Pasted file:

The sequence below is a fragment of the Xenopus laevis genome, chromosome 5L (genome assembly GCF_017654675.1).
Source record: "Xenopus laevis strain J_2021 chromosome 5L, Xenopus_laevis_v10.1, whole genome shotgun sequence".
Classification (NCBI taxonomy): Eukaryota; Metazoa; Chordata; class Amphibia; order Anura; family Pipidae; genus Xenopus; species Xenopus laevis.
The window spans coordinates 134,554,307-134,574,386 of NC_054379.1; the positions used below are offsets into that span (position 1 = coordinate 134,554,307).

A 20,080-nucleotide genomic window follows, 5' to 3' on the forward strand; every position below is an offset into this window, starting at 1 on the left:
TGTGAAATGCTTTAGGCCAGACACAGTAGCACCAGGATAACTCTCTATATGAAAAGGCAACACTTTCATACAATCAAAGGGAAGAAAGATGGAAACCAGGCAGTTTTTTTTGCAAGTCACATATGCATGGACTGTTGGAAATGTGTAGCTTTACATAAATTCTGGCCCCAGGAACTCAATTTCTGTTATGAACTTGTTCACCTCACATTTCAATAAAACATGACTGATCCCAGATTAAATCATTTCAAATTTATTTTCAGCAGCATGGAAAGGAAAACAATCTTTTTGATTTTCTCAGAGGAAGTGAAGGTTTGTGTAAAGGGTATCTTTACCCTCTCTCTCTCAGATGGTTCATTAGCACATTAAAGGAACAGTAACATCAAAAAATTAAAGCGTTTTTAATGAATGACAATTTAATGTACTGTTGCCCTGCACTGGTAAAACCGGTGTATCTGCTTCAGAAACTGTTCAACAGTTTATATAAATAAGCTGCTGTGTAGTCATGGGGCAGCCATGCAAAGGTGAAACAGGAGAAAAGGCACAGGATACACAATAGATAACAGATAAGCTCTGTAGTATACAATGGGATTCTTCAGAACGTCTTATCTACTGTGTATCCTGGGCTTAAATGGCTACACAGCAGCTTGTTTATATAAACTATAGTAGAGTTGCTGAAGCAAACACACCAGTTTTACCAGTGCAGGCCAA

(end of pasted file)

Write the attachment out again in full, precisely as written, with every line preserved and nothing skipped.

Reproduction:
The sequence below is a fragment of the Xenopus laevis genome, chromosome 5L (genome assembly GCF_017654675.1).
Source record: "Xenopus laevis strain J_2021 chromosome 5L, Xenopus_laevis_v10.1, whole genome shotgun sequence".
Classification (NCBI taxonomy): Eukaryota; Metazoa; Chordata; class Amphibia; order Anura; family Pipidae; genus Xenopus; species Xenopus laevis.
The window spans coordinates 134,554,307-134,574,386 of NC_054379.1; the positions used below are offsets into that span (position 1 = coordinate 134,554,307).

A 20,080-nucleotide genomic window follows, 5' to 3' on the forward strand; every position below is an offset into this window, starting at 1 on the left:
TGTGAAATGCTTTAGGCCAGACACAGTAGCACCAGGATAACTCTCTATATGAAAAGGCAACACTTTCATACAATCAAAGGGAAGAAAGATGGAAACCAGGCAGTTTTTTTTGCAAGTCACATATGCATGGACTGTTGGAAATGTGTAGCTTTACATAAATTCTGGCCCCAGGAACTCAATTTCTGTTATGAACTTGTTCACCTCACATTTCAATAAAACATGACTGATCCCAGATTAAATCATTTCAAATTTATTTTCAGCAGCATGGAAAGGAAAACAATCTTTTTGATTTTCTCAGAGGAAGTGAAGGTTTGTGTAAAGGGTATCTTTACCCTCTCTCTCTCAGATGGTTCATTAGCACATTAAAGGAACAGTAACATCAAAAAATTAAAGCGTTTTTAATGAATGACAATTTAATGTACTGTTGCCCTGCACTGGTAAAACCGGTGTATCTGCTTCAGAAACTGTTCAACAGTTTATATAAATAAGCTGCTGTGTAGTCATGGGGCAGCCATGCAAAGGTGAAACAGGAGAAAAGGCACAGGATACACAATAGATAACAGATAAGCTCTGTAGTATACAATGGGATTCTTCAGAACGTCTTATCTACTGTGTATCCTGGGCTTAAATGGCTACACAGCAGCTTGTTTATATAAACTATAGTAGAGTTGCTGAAGCAAACACACCAGTTTTACCAGTGCAGGCCAA